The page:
Gemma Salousti

An interview with Gemma Salousti: 'The biggest challenge in the bridging market is feasible exits'

Gemma Salousti, senior credit manager at Octane Capital, was recently crowned the Underwriter of the Year at the B&C Awards 2019.

In an interview with Bridging & Commercial, Gemma talks about Octane’s productless approach, challenges in the bridging market and staying up to date with property trends.

How does not having a product sheet affect your underwriting process? How does it differ from your previous experiences?

Although we have no products, we still have lending criteria in place across all loan types. Equally, we don’t have to follow the ‘red-book’ approach when it comes to applications, unlike other lenders in the market.

Everything we do at Octane Capital is bespoke and that was one of the biggest attractions to me for joining the team back in June 2017.

Working at Octane feels exactly like it did back in the good old days when you were actually the decision maker behind the loan, rather than simply ticking boxes.

With a productless and bespoke approach, how long does it take to know if a deal is suitable for Octane?

There is no difference at all when it comes to having no products. If a loan doesn’t make sense to us, we come to a decision pretty quickly.

At Octane, we have such experience in the team that even the BDMs are pre-underwriting the loans that come to us, enabling us to get deals completed more quickly. 

If the deal is for us, great, we will work with the broker to get it completed in the quickest possible timeframe, enabling their client to access the funding solutions they require. 

What methods does the team have for staying up to date with trends in the property market?

First and foremost, we have regular team meetings, whether it’s the credit team on its own or the whole of the company. It’s great to sit down among your colleagues to discuss and identify any changes that are occurring in the market.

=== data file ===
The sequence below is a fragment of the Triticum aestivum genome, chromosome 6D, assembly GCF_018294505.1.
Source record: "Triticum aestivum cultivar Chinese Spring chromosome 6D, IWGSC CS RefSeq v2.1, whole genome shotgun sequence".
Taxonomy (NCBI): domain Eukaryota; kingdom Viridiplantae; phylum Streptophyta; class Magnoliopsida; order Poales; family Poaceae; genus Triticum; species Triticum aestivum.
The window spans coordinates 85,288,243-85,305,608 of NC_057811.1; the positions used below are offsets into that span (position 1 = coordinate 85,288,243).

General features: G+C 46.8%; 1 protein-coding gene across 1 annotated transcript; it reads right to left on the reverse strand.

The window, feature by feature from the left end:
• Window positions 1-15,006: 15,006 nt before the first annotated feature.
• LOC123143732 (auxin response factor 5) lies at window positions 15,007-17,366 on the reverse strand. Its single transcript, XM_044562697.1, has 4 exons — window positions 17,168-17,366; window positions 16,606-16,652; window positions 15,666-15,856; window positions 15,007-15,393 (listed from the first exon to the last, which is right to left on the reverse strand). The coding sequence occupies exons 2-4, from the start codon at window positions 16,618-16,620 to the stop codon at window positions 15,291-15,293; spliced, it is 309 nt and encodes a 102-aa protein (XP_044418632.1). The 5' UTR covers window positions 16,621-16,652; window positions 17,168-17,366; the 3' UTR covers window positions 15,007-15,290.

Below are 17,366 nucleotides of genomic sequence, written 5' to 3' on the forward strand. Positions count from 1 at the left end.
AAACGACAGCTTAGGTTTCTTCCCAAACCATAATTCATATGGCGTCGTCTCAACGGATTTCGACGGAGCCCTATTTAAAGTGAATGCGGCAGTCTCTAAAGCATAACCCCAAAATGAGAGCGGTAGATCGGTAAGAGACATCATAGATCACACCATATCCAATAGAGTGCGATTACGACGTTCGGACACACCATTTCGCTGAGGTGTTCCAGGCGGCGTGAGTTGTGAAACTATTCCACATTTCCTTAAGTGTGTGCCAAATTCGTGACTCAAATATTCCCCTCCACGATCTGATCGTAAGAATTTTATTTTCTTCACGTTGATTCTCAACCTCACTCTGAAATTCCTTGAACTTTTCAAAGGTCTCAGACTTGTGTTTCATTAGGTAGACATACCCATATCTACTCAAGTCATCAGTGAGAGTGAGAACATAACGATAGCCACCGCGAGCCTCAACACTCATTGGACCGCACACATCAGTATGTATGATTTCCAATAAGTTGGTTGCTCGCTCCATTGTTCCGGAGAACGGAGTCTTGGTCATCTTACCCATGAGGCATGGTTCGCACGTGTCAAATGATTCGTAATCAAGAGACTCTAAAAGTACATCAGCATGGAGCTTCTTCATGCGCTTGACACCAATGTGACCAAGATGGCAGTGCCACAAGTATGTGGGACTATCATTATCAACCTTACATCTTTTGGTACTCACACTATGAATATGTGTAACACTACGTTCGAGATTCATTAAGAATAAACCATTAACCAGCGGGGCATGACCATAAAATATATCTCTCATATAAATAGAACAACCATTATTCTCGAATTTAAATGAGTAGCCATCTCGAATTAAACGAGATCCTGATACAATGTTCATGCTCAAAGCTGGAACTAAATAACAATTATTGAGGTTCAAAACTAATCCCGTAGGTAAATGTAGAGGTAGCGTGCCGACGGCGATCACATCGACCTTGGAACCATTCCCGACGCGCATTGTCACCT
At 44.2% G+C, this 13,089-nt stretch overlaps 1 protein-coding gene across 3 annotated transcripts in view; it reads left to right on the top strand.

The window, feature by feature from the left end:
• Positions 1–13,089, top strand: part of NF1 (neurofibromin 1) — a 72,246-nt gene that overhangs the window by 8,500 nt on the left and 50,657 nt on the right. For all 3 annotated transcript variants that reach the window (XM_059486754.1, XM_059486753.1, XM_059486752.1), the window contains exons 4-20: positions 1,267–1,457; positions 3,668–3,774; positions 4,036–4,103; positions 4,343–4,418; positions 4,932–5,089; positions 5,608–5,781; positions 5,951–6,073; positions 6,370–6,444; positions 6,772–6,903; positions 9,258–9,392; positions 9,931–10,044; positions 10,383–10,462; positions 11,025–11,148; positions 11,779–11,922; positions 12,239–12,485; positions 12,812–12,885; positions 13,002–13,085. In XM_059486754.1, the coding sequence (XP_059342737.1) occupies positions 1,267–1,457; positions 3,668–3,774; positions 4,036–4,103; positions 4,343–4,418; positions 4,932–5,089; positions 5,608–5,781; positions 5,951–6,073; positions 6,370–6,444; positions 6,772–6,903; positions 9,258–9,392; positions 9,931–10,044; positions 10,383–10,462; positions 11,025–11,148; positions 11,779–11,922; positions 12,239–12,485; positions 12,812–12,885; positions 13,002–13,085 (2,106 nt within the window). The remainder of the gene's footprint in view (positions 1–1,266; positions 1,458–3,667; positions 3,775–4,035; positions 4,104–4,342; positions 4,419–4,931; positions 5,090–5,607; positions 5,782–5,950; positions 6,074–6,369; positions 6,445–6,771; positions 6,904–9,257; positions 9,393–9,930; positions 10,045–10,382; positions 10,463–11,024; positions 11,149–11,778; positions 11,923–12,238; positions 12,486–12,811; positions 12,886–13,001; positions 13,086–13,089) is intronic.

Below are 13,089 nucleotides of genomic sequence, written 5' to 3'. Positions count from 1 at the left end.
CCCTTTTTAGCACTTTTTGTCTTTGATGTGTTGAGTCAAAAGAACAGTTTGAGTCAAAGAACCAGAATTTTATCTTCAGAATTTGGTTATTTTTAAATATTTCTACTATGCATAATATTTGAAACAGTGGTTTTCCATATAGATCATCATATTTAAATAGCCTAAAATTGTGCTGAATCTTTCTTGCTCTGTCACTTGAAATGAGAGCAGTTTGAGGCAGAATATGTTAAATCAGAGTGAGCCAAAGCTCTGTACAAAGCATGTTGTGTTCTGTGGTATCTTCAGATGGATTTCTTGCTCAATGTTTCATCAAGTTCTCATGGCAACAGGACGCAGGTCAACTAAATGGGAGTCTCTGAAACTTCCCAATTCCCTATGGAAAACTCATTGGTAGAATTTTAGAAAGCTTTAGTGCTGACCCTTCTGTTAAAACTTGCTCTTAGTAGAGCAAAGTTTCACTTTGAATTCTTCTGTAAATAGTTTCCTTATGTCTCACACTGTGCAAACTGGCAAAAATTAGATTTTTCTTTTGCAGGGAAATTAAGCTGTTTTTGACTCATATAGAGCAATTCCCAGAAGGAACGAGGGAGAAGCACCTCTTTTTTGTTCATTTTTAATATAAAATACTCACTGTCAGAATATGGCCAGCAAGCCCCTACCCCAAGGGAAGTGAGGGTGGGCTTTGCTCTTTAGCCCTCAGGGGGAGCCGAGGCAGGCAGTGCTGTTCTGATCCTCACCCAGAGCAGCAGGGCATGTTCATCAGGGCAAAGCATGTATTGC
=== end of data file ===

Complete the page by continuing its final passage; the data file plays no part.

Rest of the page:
The whole team are also signed up to both the Bridging & Commercial Magazine and online platforms, which we value highly for providing news and updates around the market.

Some of the team regularly attend industry events, including seminars, breakfast briefings and roundtables. These are all fantastic ways of keeping up to date with the goings-on in the specialist finance industry.

If you could change one thing about the bridging industry, what would it be?

It would likely be the perception that bridging finance is extremely expensive and that it should be everyone’s last resort for obtaining funding, as that’s really not the case. 

The days of the ‘classic chain-break’ are long gone, and I actually can’t remember the last time I underwrote a loan purely because the borrower needed speed while they waited for a property to sell or a mortgage to come through. 

Bridging is so much more than that these days. If I was to look at my current deal pipeline, it’s a mix of refurbishments, commercial, foreign national BTLs, off-shore companies, planning bridges and finance to purchase large property portfolios. It’s about as diverse as it gets.

What will be the biggest challenge for the bridging market this year?

Well aside from the obvious ‘B word’, which I won't even begin to bore you with, I think the biggest challenge we face in the bridging market is feasible exits.

One of the main things we are really focusing on at Octane is ensuring we are providing long enough terms for our loans, which provides borrowers with the peace of mind that they can exit the loan in the correct timeframe.

We work directly with the broker to work out the correct term that is required for the loan. With all the uncertainty surrounding the market at present, I urge all lenders to make this one of their priorities in the coming months and beyond.

How did you get into the industry?

Funnily enough, I got into the industry with the help of my mum. When I left school, I qualified as a make-up artist, which really isn’t as glamorous as I once thought. But at the same time, I had a temp role at Abbey for Intermediaries, now known as Santander.

My mum was the office manager and I absolutely loved working in an office environment alongside a team. I really used to enjoy working with brokers, hitting targets and the pressure of getting deals completed within tight deadlines.

So, it all started from there really. I then got a job working as a case manager at another bridging lender before moving into an assistant underwriter role at a different company and up the ladder, and I’m now a senior credit manager at Octane Capital.

If you didn’t work in finance, what would you be doing?

If I wasn't working in finance right now, I would like to think that I would be a highly successful make-up artist, working with A-list celebrities in Los Angeles. Failing that, I’d settle for a leading role in a number of Hollywood blockbuster films and being married to a movie star! We can all dream, can’t we?

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